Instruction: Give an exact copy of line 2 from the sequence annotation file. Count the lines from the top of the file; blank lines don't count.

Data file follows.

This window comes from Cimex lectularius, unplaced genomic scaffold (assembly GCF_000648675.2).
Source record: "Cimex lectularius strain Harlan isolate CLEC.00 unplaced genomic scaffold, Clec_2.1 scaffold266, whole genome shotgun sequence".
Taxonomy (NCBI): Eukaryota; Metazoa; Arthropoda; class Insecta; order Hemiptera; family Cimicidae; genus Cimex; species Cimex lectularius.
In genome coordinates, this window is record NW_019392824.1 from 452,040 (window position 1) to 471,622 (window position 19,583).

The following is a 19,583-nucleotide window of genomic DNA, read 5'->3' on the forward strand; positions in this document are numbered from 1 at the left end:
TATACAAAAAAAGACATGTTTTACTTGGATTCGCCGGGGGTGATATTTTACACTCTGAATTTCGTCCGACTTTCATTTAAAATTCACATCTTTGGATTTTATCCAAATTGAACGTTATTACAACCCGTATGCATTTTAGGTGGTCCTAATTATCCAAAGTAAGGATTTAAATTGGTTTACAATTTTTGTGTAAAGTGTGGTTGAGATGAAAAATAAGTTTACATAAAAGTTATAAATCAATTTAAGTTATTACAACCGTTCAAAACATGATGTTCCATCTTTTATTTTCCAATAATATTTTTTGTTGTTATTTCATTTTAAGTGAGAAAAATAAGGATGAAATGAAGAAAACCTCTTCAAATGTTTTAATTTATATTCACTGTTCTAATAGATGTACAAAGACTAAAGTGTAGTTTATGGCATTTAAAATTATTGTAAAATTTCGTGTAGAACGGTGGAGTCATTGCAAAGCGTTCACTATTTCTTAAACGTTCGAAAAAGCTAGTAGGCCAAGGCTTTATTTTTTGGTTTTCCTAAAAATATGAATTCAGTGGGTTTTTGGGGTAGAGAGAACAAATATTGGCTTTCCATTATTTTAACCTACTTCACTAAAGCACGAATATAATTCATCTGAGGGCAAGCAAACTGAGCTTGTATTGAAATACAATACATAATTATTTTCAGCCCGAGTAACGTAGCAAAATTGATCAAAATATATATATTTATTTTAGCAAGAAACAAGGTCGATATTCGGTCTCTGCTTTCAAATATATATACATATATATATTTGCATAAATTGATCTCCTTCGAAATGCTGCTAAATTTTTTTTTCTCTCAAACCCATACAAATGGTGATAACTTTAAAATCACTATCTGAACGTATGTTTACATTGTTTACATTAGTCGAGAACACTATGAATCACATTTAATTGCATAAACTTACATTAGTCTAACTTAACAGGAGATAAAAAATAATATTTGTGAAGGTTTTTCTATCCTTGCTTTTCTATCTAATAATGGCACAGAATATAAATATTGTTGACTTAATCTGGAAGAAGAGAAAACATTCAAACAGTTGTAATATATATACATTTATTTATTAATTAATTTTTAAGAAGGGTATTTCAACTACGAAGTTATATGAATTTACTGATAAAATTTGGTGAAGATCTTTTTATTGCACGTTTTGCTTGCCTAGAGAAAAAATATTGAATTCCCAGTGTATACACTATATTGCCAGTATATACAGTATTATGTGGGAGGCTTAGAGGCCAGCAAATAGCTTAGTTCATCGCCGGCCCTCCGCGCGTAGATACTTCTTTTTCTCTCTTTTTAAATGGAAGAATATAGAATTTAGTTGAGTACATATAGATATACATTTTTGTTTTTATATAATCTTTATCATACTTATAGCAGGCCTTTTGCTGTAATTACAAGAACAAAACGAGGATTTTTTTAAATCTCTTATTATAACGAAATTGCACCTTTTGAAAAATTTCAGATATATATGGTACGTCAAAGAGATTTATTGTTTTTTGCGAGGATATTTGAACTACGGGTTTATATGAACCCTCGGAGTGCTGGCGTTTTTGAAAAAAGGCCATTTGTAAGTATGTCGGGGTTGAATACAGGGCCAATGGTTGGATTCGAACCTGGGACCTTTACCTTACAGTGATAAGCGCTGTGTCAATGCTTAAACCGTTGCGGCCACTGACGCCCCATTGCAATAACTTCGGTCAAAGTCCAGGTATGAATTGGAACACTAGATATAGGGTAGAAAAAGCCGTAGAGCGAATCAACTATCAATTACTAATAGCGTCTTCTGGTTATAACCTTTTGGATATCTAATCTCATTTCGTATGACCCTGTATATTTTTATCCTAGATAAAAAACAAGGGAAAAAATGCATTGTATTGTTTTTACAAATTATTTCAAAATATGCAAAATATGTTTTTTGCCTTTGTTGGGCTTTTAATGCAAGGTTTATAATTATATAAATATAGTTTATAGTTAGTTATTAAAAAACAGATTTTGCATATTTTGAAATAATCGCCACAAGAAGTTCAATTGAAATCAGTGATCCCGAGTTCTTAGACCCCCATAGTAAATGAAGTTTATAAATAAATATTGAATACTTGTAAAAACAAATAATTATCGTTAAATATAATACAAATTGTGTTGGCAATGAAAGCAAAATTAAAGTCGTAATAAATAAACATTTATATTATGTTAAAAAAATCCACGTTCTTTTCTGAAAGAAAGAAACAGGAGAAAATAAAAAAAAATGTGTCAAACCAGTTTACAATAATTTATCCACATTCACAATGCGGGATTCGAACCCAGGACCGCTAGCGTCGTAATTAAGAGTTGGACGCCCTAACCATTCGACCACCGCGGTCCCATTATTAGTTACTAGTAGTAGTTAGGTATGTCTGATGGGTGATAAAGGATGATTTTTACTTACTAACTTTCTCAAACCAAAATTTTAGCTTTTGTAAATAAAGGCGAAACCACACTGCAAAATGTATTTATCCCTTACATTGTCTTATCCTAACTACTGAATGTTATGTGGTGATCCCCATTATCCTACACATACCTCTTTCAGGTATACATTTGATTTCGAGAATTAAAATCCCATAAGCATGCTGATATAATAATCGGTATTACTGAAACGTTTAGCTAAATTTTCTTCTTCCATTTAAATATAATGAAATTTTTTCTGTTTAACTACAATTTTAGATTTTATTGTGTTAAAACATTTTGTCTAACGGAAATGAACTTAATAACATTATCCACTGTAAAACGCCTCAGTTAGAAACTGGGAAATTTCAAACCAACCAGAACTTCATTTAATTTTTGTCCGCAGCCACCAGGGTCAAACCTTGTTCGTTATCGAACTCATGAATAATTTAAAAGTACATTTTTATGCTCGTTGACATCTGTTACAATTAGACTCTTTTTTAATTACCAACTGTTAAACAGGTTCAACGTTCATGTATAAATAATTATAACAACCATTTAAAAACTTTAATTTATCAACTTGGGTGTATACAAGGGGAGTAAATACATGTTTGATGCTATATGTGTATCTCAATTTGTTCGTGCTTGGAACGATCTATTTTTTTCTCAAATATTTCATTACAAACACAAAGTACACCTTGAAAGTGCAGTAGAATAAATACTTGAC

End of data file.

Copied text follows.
Source record: "Cimex lectularius strain Harlan isolate CLEC.00 unplaced genomic scaffold, Clec_2.1 scaffold266, whole genome shotgun sequence".